To activate an app and initiate an action using a voice command, the app must register a VCD file that contains a *CommandSet* with a language that matches the speech language that the user selected on their device. This language is set by the user on the device Settings > System > Speech > Speech Language screen.

Here's a VCD file that defines a voice command for the Adventure Works app.

For this example, CommandPrefix is set to "Adventure Works", Command is set to "whenIsTripToDestination", ListenFor specifies the text that can be recognized (with a reference to a PhraseList element that constrains the recognized destinations), VoiceCommandService indicates that the voice command is handled by an app service in the background, and Feedback specifies what the user will hear when Cortana launches the app service.

The value of the Target attribute of the VoiceCommandService element needs to be the name of the AppService as specified in the package.appxmanifest. In this example, the name of the AppService is "AdventureWorksVoiceCommandService".

The "whenIsTripToDestination" command has a ListenFor element with a reference to a PhraseList for a constrained set of destinations.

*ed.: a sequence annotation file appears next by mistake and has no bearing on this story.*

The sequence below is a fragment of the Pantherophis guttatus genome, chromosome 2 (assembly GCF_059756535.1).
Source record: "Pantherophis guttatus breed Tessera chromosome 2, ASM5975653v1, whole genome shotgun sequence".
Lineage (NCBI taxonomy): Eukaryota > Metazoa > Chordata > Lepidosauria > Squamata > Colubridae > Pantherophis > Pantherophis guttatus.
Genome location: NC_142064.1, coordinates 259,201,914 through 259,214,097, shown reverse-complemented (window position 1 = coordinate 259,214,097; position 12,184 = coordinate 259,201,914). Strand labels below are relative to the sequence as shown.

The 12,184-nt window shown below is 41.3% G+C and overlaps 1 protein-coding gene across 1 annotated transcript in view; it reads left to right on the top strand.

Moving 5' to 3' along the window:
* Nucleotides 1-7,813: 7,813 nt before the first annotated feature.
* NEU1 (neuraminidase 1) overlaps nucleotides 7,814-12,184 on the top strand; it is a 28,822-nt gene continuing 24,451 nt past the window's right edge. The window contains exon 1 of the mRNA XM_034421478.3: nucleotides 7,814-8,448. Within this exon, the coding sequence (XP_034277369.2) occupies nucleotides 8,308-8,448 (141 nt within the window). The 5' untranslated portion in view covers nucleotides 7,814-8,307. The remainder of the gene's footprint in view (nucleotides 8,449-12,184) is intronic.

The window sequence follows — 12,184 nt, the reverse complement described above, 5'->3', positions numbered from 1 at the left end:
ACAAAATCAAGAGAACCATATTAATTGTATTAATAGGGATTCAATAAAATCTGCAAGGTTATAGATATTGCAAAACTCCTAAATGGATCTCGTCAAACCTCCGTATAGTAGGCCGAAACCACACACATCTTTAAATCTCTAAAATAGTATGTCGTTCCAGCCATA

ListenFor elements cannot be programmatically modified. However, PhraseList elements associated with ListenFor elements can be programmatically modified. Applications should modify the content of the PhraseList at runtime based on the data set generated as the user uses the app. See How to dynamically modify VCD phrase lists.

<?xml version="1.0" encoding="utf-8"?>
<VoiceCommands xmlns="http://schemas.microsoft.com/voicecommands/1.2">
  <CommandSet xml:lang="en-us" Name="commandSet_en-us">
    <CommandPrefix> Adventure Works, </CommandPrefix>
    <Example> When is my trip to Las Vegas? </Example>

    <Command Name="whenIsTripToDestination">
      <Example> When is my trip to Las Vegas?</Example>
      <ListenFor> when is [my] trip to {destination} </ListenFor>